Structured products are extremely complex investment instruments. Brokerage firms and brokers have recommended these investments to clients claiming that structured products are conservative investments (sometimes with guarantees that all principal will be returned) that generate current income and carry a high credit rating.
One of the most common structured products are those linked to a particular stock or sector of the market. The source can be a single security, a basket of securities such as a market index, commodities, or a real estate loan portfolio. Many structured products also have leverage features in order to enhance the investment returns and others incorporate purported downside protections to ensure that the investor will, at a minimum, receive a return of his/her principal. A key feature of structured products, which is often not disclosed, is illiquidity. Many structured products do not provide an investor an opportunity to sell the investment without incurring a significant penalty.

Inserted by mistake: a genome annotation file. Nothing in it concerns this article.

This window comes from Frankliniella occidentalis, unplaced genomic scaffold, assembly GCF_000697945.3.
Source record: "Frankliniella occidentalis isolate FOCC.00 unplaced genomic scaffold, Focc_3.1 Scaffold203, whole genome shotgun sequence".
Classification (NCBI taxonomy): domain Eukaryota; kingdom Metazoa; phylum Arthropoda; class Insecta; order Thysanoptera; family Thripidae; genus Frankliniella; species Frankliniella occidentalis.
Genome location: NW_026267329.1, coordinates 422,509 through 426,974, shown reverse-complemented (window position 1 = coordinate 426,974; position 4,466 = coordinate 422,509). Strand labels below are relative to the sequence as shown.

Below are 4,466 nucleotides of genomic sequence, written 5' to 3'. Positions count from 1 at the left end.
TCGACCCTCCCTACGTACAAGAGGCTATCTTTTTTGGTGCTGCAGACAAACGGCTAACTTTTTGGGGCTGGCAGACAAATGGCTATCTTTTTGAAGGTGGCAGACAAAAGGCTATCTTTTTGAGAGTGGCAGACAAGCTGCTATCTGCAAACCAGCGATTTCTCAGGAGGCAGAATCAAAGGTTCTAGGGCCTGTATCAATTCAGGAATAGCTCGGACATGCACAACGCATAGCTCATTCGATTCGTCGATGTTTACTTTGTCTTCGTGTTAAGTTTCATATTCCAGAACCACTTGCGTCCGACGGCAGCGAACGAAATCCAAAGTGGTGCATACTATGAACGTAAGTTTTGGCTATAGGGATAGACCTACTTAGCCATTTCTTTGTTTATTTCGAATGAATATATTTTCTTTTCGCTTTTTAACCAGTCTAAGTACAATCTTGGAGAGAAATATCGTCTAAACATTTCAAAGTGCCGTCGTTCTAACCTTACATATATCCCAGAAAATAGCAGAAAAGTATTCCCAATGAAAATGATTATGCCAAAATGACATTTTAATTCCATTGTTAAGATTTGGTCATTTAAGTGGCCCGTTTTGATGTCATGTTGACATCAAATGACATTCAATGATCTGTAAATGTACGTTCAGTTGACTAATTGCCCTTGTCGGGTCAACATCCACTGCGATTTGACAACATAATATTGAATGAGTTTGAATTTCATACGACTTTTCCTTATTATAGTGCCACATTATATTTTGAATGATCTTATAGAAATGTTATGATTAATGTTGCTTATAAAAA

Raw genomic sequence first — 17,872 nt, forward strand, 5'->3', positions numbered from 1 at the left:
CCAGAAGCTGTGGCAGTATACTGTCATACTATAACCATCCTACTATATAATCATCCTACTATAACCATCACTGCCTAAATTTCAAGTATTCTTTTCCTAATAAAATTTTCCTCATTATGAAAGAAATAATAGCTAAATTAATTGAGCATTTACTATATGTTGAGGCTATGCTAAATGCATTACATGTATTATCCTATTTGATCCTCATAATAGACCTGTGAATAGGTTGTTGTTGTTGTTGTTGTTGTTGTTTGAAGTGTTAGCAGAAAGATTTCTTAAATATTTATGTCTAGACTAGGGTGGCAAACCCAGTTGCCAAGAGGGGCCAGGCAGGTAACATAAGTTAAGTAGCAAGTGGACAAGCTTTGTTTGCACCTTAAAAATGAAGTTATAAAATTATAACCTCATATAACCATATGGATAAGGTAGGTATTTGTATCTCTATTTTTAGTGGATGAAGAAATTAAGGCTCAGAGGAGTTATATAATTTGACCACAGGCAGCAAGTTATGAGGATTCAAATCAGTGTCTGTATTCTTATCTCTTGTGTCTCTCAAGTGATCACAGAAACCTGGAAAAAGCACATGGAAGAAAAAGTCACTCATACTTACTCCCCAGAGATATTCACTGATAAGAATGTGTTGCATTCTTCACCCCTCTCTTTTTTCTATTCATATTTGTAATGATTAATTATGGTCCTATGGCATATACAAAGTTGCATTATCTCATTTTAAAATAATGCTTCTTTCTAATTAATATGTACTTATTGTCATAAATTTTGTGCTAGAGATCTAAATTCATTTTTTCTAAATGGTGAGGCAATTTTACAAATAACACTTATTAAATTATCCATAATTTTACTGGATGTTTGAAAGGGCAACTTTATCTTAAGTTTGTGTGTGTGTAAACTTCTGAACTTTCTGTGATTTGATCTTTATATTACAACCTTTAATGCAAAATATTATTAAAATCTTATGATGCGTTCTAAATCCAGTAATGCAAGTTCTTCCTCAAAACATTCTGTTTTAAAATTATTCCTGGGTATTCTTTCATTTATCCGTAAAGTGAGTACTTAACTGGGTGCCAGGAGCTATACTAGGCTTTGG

Brokerage firms have an obligation to perform a suitability analysis before recommending structured products to investors. In order to ensure that the structured product is suitable, firms must ensure that the investment is priced so that the potential yield is appropriate in relation to the volatility of the referenced asset. Brokerage firms must also ensure that the structured product is suitable for the individual investor based upon the investor’s investment objectives.
The Wolper Law Firm has extensive experience handling claims involving structured products. If you believe that you were improperly sold a structured product or have experienced unexpected losses in these investments, please contact the Wolper Law Firm for a free consultation and case evaluation.